How to prevent spark plug blowout

Discussion in 'SN95 4.6L Mustang Tech' started by Mike97gt, Jun 11, 2007.

  1. I have noticed a Lot of people on here having plugs blow out lately and I just wanted to go over what I think is the best way to prevent plug blowout.

    The most important thing is to check the torque on the plugs every 5k miles or so. ( every other oil change is fine)

    The factory torque spec is 13 ft-lb's you can set this with a 3/8 torque wrench, just make sure you are not reading in inch pounds


    If you do have a plug blow out you can repair it with a timesert kit and there is other kits coming on the market to repair striped threads. DO NOT use a regular helicoil, this can cause a hot spot and lead to detonation.
  2. Great info.

    Also make sure they are changed on a STONE COLD engine.
  3. Mike-

    is that 13ft/lbs with anti seize? do you recommend anti seize?
  4. He has said in previous threads that he doesn't use anti-seize. But if you look here The torque rating is the same if you want to use anti-seize.


    Thanks Mike!:flag:
  5. a small amount of anti seize is ok, it may help lube the threads. I personally don't use it but as long as you don't go nuts with it you will be fine.
  6. Actually F0rd recommeds that the engine be not hot nor cold but warm to the touch to remove the plugs.

    If the threads fail use a Time-Sert to repair it.

    ++TIME-SERT Ford Spark plug Thread Repair Kit



    Attached Files:

  7. I replaced my plugs and put in some NGK's (NGK Platinum Spark Plugs), torqued everything to spec and tried to start.

    On start up the cylinder one spark plug blew out and the threads stayed in the engine.

    Why would this happen and has this happened to anyone? Was it just a defected plug?
  8. DAAAAAAAAAMN!! That F ing blows....I have my stang all ready for a complete tune-up and fluid change...but this freaking scares the snot outta me. How often does this happen? A really assinine issue to worry about. God I love V8 Stangs, but Ford drops the ball waay to often
  9. They recommend the Motorcrafts for a reason - I'm not sure what that reason is - but those plugs seem to be more successful at staying in the heads than other brands from what I've read on here. If that happened to me I would probably take a sledgehammer to the engine, how frustrating that is. I wonder what would happen if you take it into a shop, have them change the plugs, and then the plugs blow. That would be an interesting scenario.
  10. blown plugs in newer heads?

    is this problem still happening with the newer engines have an 09 bullitt and am wondering if i should be on th elook out for this sounds like it is not a fun experience
  11. What does it mean when you guys refer to engine ticking? How does it sound like? What does your engine do?
  12. no, the 3v motors use a different spark plug design that breaks off when you take them out due to carbon buildup.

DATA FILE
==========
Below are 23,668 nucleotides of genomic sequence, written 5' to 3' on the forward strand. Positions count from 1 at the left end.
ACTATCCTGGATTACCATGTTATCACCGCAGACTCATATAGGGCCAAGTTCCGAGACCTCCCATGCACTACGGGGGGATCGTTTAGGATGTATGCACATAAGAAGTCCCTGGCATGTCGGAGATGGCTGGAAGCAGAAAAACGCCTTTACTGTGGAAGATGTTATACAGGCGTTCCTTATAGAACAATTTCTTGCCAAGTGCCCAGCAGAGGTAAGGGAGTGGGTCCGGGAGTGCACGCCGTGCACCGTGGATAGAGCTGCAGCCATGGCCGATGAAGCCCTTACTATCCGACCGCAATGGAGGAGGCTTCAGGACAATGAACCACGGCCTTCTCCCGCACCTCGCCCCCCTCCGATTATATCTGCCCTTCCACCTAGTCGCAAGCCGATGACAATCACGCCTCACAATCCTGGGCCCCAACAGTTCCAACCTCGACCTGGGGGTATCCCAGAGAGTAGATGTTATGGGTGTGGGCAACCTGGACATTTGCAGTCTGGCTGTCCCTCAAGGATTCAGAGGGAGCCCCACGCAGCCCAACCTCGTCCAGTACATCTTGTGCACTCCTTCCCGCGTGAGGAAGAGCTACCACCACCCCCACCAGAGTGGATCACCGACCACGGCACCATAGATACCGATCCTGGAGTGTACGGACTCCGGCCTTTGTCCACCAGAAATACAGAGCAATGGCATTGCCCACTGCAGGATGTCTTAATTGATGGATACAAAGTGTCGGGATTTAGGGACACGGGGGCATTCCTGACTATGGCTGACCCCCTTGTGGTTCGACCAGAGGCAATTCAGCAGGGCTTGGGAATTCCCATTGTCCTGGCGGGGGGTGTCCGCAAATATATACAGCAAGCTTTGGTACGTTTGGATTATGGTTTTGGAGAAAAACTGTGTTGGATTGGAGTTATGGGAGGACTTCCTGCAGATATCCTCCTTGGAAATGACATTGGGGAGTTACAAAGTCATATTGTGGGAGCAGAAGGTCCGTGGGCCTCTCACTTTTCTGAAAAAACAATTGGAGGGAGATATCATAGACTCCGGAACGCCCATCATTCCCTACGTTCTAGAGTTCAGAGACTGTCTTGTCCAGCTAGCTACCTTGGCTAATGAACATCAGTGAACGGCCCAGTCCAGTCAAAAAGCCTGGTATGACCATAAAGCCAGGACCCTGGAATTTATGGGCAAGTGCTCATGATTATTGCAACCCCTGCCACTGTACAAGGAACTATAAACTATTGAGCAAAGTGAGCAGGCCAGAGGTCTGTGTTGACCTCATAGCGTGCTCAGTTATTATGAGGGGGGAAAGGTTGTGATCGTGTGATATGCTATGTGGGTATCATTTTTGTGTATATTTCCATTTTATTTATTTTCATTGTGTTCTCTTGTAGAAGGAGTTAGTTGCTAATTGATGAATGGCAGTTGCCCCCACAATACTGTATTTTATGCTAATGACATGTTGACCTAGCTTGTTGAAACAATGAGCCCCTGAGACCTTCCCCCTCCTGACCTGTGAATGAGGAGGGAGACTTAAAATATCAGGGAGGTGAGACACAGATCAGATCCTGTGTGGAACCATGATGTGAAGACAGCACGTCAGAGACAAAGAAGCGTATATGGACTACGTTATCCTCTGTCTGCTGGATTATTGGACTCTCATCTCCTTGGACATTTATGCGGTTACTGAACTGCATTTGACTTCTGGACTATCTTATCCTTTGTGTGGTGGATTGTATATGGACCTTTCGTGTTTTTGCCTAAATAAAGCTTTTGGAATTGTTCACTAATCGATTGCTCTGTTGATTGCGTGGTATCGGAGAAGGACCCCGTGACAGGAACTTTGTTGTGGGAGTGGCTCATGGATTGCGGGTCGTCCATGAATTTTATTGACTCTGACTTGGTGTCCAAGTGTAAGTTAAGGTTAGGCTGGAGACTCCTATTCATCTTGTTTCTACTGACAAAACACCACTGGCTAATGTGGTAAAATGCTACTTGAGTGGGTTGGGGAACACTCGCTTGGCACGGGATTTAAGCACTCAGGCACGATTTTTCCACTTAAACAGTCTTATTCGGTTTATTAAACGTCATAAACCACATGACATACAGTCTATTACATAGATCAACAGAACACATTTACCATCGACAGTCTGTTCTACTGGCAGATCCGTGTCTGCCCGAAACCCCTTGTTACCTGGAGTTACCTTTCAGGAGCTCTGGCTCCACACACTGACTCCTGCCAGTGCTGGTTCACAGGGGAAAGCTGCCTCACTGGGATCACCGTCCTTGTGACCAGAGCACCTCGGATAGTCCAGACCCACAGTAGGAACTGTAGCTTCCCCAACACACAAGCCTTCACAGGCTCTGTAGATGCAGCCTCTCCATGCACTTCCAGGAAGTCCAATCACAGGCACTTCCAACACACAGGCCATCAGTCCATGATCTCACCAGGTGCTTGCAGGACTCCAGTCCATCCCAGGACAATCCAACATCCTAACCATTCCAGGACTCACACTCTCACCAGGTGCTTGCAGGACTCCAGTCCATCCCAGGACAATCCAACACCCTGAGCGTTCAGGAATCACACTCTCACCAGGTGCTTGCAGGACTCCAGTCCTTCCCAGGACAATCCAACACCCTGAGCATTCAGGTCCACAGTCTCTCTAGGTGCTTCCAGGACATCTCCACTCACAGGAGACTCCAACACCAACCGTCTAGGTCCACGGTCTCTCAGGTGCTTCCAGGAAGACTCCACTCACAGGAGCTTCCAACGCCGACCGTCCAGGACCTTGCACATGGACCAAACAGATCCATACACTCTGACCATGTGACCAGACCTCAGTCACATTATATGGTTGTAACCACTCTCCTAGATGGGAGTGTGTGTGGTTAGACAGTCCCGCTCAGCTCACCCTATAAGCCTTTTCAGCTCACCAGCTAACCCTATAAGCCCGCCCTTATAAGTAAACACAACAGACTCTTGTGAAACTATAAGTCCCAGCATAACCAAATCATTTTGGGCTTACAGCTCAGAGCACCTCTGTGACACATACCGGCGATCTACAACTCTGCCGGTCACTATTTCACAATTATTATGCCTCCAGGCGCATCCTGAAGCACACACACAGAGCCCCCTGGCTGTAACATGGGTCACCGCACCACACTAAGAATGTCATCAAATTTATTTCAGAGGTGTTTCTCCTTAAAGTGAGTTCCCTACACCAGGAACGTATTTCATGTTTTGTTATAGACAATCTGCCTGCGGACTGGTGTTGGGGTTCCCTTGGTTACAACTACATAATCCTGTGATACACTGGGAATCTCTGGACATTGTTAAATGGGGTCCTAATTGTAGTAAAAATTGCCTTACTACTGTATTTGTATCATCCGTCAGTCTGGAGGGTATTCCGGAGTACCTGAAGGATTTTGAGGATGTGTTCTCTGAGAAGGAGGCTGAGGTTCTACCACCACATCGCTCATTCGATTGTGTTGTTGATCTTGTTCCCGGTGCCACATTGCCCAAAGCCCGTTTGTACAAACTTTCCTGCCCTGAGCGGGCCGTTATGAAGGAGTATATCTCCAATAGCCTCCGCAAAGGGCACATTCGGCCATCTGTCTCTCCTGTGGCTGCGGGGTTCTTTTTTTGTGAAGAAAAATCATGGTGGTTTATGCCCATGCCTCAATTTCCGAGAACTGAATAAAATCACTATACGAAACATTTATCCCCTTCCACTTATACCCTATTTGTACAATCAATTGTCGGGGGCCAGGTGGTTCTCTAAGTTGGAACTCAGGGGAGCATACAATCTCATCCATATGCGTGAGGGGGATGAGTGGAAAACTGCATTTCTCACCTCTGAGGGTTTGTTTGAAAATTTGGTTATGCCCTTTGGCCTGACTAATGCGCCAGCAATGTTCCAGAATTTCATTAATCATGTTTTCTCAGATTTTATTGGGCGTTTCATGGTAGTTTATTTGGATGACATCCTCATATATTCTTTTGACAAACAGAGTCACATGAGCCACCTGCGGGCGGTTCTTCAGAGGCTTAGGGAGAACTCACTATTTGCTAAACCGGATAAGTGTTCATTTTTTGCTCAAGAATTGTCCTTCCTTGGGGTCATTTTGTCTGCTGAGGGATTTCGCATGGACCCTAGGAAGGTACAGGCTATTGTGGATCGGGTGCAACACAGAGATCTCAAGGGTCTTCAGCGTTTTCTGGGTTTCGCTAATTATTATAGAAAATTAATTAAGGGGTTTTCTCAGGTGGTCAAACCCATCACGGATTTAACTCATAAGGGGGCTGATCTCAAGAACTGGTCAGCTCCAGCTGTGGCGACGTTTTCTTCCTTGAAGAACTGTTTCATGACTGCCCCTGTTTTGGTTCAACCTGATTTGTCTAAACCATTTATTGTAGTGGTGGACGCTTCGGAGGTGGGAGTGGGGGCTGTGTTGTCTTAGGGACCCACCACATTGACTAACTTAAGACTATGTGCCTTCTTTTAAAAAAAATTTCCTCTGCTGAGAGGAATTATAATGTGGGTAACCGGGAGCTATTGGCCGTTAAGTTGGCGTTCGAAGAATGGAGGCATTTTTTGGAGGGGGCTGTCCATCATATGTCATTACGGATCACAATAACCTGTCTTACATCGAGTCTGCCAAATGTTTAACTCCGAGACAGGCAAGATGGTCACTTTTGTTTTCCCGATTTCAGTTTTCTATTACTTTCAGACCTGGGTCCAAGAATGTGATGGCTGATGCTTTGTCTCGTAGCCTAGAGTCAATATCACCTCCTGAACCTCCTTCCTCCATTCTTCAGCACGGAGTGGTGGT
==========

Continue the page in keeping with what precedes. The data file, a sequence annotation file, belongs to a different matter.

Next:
they changed the design somewhat to fix the nonexistant problem mid year 08.

  13. :D Now that's funny.
  14. i had 2 plugs blow out at the same time and they were NGKs. maybe they just suck?
  15. I would say motorcrafts are good... When I first picked up my car #3 plug and cylinder had met at on point and all the threads are still good. I have auto lites in there now and no problems at all. Have even removed and installed a few times for compression checks and other things.
  16. ford has updated the motorcraft spark plugs on our car to the one thats threaded all the way...
  17. I had one blow out. Came outta nowhere. It took threads too.

    AND guys..that Time Sert kit looks expensive!!! I simply bought a cheap heli coil kit from Murrays on the HELP! rack for 11.99! It fixed my car great. It made dyno pulls after that, street races...etc. Never came back out. I also used loc-tite on the outside of the heli-coil.

    IF you use Anti-seeze, do NOT use the huge brush that is attached to the cap. Just use your finger, or a Q-tip to gently brush a TINY bit on the threads. There was an issue in a Mustang Magazine where these guys put new Trick Flow Aluminum heads on a 302. They showed a pic and the caption read "With aluminum heads, we couldn't resist giving the plugs a bath in anti-seeze." Or something along the lines of that. The pic showed a plug GOBBED with anti-seeze. I could only think of that fouling a plug out and possibly causing cylinder damage since it's a bit gritty. Anybody else remember that?
  18. OMG!! i am a mechanic in Detroit area(aka Ford country) and i have had a ton of these 3V nightmares come in. I have the damn special tool and everything to help remove the plug after it breaks.:mad: I will never understand the reason for that type of plug.:nonono: anyone that has seen a 3V plug knows what i am saying. oh and dont use anti seize for reasons that SVTTECH pointed out. it is not necessary and can sometimes cause more damage than good. just take your time, use proper tools(spark plug socket, plug gapper, etc.), torque to proper spec. then go back and check torque again before you start it up, and you will be just fine. :nice: also use di-electric grease in the spark plug wire or boot to help spark transfer from coil to plug. if you check the torque every so often this should never happen to you. :flag:
  19. Mike, what's the difference between a Helicoil and a Timesert set up? They seem nearly identical to me? Are the Timeserts made of a material that transfers heat better or something? :shrug:
  20. i myself, just pray to the mustang gods (lee iococca and carol shelby) that this never happens to me. if it does, ill use timeserts to replace them. i have had bad luck with heli coils in the past, timeserts have never let me down.